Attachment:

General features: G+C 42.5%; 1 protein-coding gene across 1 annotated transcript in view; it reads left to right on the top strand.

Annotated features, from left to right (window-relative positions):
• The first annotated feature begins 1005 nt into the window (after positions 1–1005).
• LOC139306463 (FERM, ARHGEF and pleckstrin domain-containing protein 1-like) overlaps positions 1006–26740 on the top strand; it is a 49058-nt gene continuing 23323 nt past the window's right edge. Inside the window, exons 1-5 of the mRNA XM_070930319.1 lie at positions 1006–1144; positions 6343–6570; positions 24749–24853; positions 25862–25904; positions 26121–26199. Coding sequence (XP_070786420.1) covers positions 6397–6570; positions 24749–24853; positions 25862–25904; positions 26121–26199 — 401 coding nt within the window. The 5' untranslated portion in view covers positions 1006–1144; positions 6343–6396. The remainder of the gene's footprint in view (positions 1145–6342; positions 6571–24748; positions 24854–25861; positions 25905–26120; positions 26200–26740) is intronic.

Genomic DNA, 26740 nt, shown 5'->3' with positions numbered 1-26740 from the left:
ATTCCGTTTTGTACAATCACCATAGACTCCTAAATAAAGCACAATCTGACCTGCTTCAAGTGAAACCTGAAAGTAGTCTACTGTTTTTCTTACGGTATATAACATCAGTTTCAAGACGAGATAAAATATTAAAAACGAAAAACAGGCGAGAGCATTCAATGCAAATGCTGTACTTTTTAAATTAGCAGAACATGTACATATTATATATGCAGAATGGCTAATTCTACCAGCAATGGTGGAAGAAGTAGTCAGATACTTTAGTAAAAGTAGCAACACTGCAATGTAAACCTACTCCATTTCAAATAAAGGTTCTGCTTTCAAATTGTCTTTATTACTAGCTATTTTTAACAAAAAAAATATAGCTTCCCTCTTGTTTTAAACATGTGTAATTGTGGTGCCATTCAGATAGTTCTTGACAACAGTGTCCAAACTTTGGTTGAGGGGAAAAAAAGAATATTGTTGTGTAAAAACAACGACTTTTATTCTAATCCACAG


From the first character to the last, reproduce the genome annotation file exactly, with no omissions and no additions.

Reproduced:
General features: G+C 42.5%; 1 protein-coding gene across 1 annotated transcript in view; it reads left to right on the top strand.

Annotated features, from left to right (window-relative positions):
• The first annotated feature begins 1005 nt into the window (after positions 1–1005).
• LOC139306463 (FERM, ARHGEF and pleckstrin domain-containing protein 1-like) overlaps positions 1006–26740 on the top strand; it is a 49058-nt gene continuing 23323 nt past the window's right edge. Inside the window, exons 1-5 of the mRNA XM_070930319.1 lie at positions 1006–1144; positions 6343–6570; positions 24749–24853; positions 25862–25904; positions 26121–26199. Coding sequence (XP_070786420.1) covers positions 6397–6570; positions 24749–24853; positions 25862–25904; positions 26121–26199 — 401 coding nt within the window. The 5' untranslated portion in view covers positions 1006–1144; positions 6343–6396. The remainder of the gene's footprint in view (positions 1145–6342; positions 6571–24748; positions 24854–25861; positions 25905–26120; positions 26200–26740) is intronic.

Genomic DNA, 26740 nt, shown 5'->3' with positions numbered 1-26740 from the left:
ATTCCGTTTTGTACAATCACCATAGACTCCTAAATAAAGCACAATCTGACCTGCTTCAAGTGAAACCTGAAAGTAGTCTACTGTTTTTCTTACGGTATATAACATCAGTTTCAAGACGAGATAAAATATTAAAAACGAAAAACAGGCGAGAGCATTCAATGCAAATGCTGTACTTTTTAAATTAGCAGAACATGTACATATTATATATGCAGAATGGCTAATTCTACCAGCAATGGTGGAAGAAGTAGTCAGATACTTTAGTAAAAGTAGCAACACTGCAATGTAAACCTACTCCATTTCAAATAAAGGTTCTGCTTTCAAATTGTCTTTATTACTAGCTATTTTTAACAAAAAAAATATAGCTTCCCTCTTGTTTTAAACATGTGTAATTGTGGTGCCATTCAGATAGTTCTTGACAACAGTGTCCAAACTTTGGTTGAGGGGAAAAAAAGAATATTGTTGTGTAAAAACAACGACTTTTATTCTAATCCACAG